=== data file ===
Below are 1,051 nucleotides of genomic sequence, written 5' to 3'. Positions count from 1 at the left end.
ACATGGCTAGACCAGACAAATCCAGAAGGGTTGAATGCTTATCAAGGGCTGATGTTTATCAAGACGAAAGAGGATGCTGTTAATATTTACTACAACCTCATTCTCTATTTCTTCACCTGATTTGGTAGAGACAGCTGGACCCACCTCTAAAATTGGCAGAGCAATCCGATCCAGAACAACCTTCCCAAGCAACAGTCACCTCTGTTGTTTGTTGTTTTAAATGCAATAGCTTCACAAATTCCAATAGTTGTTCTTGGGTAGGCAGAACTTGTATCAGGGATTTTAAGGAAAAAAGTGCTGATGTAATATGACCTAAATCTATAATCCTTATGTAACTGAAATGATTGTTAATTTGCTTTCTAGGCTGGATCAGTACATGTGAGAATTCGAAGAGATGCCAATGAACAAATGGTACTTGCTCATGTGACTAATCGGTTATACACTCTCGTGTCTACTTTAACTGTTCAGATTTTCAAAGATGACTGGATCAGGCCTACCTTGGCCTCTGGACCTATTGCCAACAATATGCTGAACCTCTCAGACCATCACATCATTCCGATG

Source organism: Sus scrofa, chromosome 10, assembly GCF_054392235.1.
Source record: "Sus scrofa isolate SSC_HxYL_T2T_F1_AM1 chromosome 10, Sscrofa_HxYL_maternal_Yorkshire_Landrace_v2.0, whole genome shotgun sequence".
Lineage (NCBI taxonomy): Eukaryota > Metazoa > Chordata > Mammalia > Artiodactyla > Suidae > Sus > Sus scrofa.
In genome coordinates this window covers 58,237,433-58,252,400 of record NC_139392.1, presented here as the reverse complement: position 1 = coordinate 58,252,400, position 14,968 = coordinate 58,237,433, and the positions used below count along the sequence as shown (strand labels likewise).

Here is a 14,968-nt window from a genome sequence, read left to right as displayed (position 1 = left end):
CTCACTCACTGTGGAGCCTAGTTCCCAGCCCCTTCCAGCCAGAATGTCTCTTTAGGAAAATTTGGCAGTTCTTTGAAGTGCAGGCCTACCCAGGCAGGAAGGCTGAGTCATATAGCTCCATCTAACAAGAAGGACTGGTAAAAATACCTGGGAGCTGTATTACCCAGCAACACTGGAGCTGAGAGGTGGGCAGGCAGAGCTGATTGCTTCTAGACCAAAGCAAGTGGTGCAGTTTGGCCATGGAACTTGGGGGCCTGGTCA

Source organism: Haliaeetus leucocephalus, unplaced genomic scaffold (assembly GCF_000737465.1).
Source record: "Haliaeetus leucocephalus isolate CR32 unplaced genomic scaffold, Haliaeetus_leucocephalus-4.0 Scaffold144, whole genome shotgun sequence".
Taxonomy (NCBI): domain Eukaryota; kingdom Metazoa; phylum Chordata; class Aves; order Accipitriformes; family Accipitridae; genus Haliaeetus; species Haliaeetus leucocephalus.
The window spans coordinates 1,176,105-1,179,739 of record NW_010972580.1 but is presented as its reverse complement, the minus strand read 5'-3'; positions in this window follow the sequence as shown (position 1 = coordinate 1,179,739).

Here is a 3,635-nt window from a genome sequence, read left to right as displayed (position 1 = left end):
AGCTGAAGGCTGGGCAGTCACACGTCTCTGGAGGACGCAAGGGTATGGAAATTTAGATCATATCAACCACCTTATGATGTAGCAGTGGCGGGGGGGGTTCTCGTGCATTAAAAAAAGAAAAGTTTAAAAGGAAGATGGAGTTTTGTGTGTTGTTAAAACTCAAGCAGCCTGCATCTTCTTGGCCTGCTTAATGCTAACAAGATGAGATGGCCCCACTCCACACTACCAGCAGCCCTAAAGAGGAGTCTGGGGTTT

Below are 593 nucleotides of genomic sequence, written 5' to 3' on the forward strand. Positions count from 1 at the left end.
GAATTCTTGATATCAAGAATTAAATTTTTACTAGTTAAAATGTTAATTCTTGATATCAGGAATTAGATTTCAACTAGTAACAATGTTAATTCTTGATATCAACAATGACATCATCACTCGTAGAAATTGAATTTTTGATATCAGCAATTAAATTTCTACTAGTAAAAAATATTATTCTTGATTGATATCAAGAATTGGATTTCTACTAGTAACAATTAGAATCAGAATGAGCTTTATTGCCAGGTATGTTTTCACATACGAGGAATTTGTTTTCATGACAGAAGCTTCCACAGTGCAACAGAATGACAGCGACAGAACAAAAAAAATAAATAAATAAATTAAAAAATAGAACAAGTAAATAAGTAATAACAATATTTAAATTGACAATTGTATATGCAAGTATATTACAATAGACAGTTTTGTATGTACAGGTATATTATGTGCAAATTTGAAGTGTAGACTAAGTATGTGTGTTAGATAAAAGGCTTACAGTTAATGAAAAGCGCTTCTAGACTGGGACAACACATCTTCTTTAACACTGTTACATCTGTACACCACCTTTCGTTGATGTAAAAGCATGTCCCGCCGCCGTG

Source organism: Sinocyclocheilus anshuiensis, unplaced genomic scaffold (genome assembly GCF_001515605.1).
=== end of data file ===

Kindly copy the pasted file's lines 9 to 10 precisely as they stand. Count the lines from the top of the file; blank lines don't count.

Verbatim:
Source organism: Haliaeetus leucocephalus, unplaced genomic scaffold (assembly GCF_000737465.1).
Source record: "Haliaeetus leucocephalus isolate CR32 unplaced genomic scaffold, Haliaeetus_leucocephalus-4.0 Scaffold144, whole genome shotgun sequence".